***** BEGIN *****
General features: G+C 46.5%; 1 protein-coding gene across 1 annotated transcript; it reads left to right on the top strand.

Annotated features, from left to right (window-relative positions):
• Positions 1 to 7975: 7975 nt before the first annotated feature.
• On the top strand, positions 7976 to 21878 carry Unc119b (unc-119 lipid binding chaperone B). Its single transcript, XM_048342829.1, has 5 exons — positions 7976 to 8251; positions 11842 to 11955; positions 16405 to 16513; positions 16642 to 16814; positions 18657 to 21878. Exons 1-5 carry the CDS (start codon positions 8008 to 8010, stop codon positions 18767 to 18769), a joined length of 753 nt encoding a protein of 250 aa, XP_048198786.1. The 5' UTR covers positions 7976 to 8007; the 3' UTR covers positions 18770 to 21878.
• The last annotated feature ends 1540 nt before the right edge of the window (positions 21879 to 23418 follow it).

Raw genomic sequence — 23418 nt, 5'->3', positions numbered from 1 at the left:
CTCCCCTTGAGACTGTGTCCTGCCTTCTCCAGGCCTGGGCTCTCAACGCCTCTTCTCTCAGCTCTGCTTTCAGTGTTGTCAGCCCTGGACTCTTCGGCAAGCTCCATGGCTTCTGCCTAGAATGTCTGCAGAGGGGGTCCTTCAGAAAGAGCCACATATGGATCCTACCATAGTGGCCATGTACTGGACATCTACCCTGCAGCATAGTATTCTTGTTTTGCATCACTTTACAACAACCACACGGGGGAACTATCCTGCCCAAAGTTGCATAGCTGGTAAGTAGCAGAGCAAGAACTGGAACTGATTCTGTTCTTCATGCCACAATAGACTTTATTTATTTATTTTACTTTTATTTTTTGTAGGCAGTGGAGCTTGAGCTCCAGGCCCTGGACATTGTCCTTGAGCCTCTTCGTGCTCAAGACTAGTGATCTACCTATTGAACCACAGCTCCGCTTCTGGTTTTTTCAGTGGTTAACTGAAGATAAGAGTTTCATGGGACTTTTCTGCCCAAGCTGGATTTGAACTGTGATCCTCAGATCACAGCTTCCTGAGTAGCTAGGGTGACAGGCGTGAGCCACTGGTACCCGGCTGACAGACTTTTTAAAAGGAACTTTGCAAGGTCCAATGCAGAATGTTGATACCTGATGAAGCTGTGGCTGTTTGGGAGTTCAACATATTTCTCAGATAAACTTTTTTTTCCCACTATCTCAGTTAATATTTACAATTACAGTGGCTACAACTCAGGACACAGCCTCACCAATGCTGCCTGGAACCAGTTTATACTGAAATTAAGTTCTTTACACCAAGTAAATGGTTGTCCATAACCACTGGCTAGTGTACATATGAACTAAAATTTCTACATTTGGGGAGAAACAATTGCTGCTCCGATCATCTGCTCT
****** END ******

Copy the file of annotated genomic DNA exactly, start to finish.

General features: G+C 46.5%; 1 protein-coding gene across 1 annotated transcript; it reads left to right on the top strand.

Annotated features, from left to right (window-relative positions):
• Positions 1 to 7975: 7975 nt before the first annotated feature.
• On the top strand, positions 7976 to 21878 carry Unc119b (unc-119 lipid binding chaperone B). Its single transcript, XM_048342829.1, has 5 exons — positions 7976 to 8251; positions 11842 to 11955; positions 16405 to 16513; positions 16642 to 16814; positions 18657 to 21878. Exons 1-5 carry the CDS (start codon positions 8008 to 8010, stop codon positions 18767 to 18769), a joined length of 753 nt encoding a protein of 250 aa, XP_048198786.1. The 5' UTR covers positions 7976 to 8007; the 3' UTR covers positions 18770 to 21878.
• The last annotated feature ends 1540 nt before the right edge of the window (positions 21879 to 23418 follow it).

Raw genomic sequence — 23418 nt, 5'->3', positions numbered from 1 at the left:
CTCCCCTTGAGACTGTGTCCTGCCTTCTCCAGGCCTGGGCTCTCAACGCCTCTTCTCTCAGCTCTGCTTTCAGTGTTGTCAGCCCTGGACTCTTCGGCAAGCTCCATGGCTTCTGCCTAGAATGTCTGCAGAGGGGGTCCTTCAGAAAGAGCCACATATGGATCCTACCATAGTGGCCATGTACTGGACATCTACCCTGCAGCATAGTATTCTTGTTTTGCATCACTTTACAACAACCACACGGGGGAACTATCCTGCCCAAAGTTGCATAGCTGGTAAGTAGCAGAGCAAGAACTGGAACTGATTCTGTTCTTCATGCCACAATAGACTTTATTTATTTATTTTACTTTTATTTTTTGTAGGCAGTGGAGCTTGAGCTCCAGGCCCTGGACATTGTCCTTGAGCCTCTTCGTGCTCAAGACTAGTGATCTACCTATTGAACCACAGCTCCGCTTCTGGTTTTTTCAGTGGTTAACTGAAGATAAGAGTTTCATGGGACTTTTCTGCCCAAGCTGGATTTGAACTGTGATCCTCAGATCACAGCTTCCTGAGTAGCTAGGGTGACAGGCGTGAGCCACTGGTACCCGGCTGACAGACTTTTTAAAAGGAACTTTGCAAGGTCCAATGCAGAATGTTGATACCTGATGAAGCTGTGGCTGTTTGGGAGTTCAACATATTTCTCAGATAAACTTTTTTTTCCCACTATCTCAGTTAATATTTACAATTACAGTGGCTACAACTCAGGACACAGCCTCACCAATGCTGCCTGGAACCAGTTTATACTGAAATTAAGTTCTTTACACCAAGTAAATGGTTGTCCATAACCACTGGCTAGTGTACATATGAACTAAAATTTCTACATTTGGGGAGAAACAATTGCTGCTCCGATCATCTGCTCT